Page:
Should a beer company be held responsible for rampant alcohol abuse on a Indian reservation?
I’m not sure how I feel about this lawsuit. Although I’m sympathetic to American Indians who recognize, address and attempt to amend the social evils which plague their communities, I also think a lawsuit such as this does not acknowledge the perpetrators of alcohol abuse and the conscious decision of the people who choose to partake. I’m not familiar enough with the story to know whether the Oglala are attempting to help those whose lives are destroyed by alcohol abuse, though I assume they are, mostly likely with limited resources. Though I agree this would garner the tribe national attention, it seems that lawsuits such as this are often the go-to solution for American Indians to get national coverage and hopefully redress (or at least an out of court settlement).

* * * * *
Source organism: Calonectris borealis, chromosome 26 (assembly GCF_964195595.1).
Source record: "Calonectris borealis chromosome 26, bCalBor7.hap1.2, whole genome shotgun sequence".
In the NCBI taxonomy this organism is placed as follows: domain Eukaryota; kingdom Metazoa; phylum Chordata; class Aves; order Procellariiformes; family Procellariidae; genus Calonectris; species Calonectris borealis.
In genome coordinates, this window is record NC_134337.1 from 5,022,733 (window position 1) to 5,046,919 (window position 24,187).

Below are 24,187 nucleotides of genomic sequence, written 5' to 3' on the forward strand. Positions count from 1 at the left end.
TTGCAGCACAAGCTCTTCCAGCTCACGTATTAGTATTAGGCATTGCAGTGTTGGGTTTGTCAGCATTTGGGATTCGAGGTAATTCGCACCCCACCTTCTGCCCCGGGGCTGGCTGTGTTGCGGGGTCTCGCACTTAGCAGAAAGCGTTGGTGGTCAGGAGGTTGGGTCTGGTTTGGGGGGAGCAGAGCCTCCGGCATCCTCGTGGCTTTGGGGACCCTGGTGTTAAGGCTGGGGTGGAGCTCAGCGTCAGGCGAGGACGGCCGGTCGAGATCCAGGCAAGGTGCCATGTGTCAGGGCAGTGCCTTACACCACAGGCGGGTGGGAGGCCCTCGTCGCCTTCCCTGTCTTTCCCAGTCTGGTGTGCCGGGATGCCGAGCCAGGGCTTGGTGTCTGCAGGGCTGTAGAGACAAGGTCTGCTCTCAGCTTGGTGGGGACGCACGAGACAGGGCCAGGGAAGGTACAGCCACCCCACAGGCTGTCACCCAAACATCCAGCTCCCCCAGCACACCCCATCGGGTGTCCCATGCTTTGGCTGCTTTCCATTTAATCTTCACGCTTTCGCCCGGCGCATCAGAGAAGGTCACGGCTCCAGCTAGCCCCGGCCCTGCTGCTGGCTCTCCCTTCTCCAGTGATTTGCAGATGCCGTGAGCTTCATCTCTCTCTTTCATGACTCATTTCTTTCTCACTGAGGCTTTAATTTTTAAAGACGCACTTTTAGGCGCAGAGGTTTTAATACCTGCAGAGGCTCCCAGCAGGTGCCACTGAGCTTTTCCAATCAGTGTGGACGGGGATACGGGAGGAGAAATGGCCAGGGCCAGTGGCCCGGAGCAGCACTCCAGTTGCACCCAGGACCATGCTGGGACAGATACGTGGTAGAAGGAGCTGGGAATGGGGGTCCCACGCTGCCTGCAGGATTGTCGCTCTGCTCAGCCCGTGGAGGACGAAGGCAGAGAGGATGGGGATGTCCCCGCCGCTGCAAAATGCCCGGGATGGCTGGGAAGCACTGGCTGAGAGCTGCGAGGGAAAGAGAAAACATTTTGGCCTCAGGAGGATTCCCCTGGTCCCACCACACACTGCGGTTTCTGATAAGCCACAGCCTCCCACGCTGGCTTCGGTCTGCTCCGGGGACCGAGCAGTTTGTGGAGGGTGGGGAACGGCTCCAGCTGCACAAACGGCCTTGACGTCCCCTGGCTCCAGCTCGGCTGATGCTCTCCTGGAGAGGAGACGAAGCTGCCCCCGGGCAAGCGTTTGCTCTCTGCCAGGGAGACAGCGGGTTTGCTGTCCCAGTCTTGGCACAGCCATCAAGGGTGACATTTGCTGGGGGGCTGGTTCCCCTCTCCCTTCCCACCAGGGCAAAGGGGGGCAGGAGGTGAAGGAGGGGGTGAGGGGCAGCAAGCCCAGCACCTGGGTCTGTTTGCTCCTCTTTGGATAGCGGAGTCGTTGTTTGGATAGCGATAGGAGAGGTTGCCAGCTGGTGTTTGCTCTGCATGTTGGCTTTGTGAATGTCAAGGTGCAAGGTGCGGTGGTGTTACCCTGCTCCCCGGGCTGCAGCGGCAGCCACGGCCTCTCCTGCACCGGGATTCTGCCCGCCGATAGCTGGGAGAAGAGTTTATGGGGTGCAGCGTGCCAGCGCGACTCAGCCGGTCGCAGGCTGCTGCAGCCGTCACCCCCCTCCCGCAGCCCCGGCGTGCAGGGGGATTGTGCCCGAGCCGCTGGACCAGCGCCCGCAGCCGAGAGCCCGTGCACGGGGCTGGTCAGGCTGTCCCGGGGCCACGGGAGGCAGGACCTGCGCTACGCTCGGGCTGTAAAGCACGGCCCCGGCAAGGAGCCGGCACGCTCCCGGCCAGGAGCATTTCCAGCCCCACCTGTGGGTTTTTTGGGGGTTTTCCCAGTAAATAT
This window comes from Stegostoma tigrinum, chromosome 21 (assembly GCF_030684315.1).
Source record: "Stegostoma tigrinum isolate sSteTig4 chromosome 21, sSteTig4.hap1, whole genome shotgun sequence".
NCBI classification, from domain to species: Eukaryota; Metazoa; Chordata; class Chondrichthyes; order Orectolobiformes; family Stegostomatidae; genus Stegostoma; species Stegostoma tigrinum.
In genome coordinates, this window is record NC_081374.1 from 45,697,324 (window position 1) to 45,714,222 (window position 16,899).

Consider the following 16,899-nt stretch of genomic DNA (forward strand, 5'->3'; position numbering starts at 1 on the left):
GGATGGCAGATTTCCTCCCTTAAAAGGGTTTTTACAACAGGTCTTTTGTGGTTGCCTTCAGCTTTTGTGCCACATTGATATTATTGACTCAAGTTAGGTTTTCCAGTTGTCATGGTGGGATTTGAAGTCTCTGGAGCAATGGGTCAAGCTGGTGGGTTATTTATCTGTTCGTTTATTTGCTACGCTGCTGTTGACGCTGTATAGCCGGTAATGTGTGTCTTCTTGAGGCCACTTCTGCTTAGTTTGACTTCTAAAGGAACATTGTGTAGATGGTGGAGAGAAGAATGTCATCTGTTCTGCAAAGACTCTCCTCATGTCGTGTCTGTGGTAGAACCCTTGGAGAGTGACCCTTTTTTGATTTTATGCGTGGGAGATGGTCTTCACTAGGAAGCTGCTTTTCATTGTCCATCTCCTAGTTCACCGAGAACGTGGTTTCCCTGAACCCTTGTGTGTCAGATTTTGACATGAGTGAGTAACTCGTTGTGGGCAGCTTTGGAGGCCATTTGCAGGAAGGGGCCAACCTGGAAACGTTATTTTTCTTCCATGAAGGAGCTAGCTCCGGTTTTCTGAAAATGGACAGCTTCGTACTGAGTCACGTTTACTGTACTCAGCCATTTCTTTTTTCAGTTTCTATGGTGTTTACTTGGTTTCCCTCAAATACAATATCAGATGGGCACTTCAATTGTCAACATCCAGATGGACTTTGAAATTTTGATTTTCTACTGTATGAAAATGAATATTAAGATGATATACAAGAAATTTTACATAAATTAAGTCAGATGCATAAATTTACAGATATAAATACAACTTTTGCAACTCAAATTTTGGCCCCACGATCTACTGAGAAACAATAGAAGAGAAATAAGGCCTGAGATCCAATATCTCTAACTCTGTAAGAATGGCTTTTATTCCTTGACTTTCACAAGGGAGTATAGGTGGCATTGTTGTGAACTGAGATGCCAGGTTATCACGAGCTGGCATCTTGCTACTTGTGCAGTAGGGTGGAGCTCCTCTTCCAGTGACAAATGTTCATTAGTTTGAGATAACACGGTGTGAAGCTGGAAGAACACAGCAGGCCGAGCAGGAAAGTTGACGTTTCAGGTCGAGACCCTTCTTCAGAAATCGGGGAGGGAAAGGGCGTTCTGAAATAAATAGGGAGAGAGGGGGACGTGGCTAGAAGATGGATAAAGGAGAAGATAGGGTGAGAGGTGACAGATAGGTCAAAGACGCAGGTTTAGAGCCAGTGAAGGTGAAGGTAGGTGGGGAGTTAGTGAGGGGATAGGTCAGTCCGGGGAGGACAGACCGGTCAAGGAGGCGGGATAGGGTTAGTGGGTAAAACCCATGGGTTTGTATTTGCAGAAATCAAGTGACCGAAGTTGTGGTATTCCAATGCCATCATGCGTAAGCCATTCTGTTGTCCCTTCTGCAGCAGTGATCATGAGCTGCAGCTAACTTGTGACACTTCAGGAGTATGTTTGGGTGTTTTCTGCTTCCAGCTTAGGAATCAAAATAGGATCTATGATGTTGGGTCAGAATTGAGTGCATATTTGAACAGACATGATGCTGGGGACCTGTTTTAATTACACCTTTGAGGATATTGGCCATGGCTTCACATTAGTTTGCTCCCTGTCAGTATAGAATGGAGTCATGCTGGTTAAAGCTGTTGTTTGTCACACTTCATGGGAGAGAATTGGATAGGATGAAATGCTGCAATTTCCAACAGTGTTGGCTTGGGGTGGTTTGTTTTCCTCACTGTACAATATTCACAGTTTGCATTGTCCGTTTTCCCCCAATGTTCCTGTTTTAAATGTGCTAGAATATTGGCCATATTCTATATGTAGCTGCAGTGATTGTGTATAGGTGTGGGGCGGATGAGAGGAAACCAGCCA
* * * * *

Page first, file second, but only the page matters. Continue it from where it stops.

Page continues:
Rather than go black or white with this, I believe the solution is to go sideways, or at least, northeast, to the Badlands National Park in South Dakota. There is discussion currently on the part of the National Park Service to put administration of the park into the hands of the Oglala Sioux, making it the first tribal-run national park in the country. I believe this is a thinly-veiled recognition by the federal government of the Sioux that have never accepted monetary compensation after the US failed to carry out the conditions of the 1868 Treaty of Fort Laramie, granting the Sioux absolute control over the Badlands. A national park operated by an American Indian tribe would be a historic accomplishment and a new precedent for the future set on the eve of the centennial anniversary of the creation of the NPS system. This would mean great possibilities in interpretation and it is also a somewhat ballsy move on the park of the United States to allow American Indians to have interpretive control over one of the most hot button topics in American Western history. I plan on following this story closely and hope that the Oglala Sioux with find fulfillment and a sense of renewed purpose if granted this charge and with the creation of new jobs will come a permanent curb in alcohol abuse. Meanwhile I’ll have to think twice about what Budweiser means by calling itself “The Great American Lager.”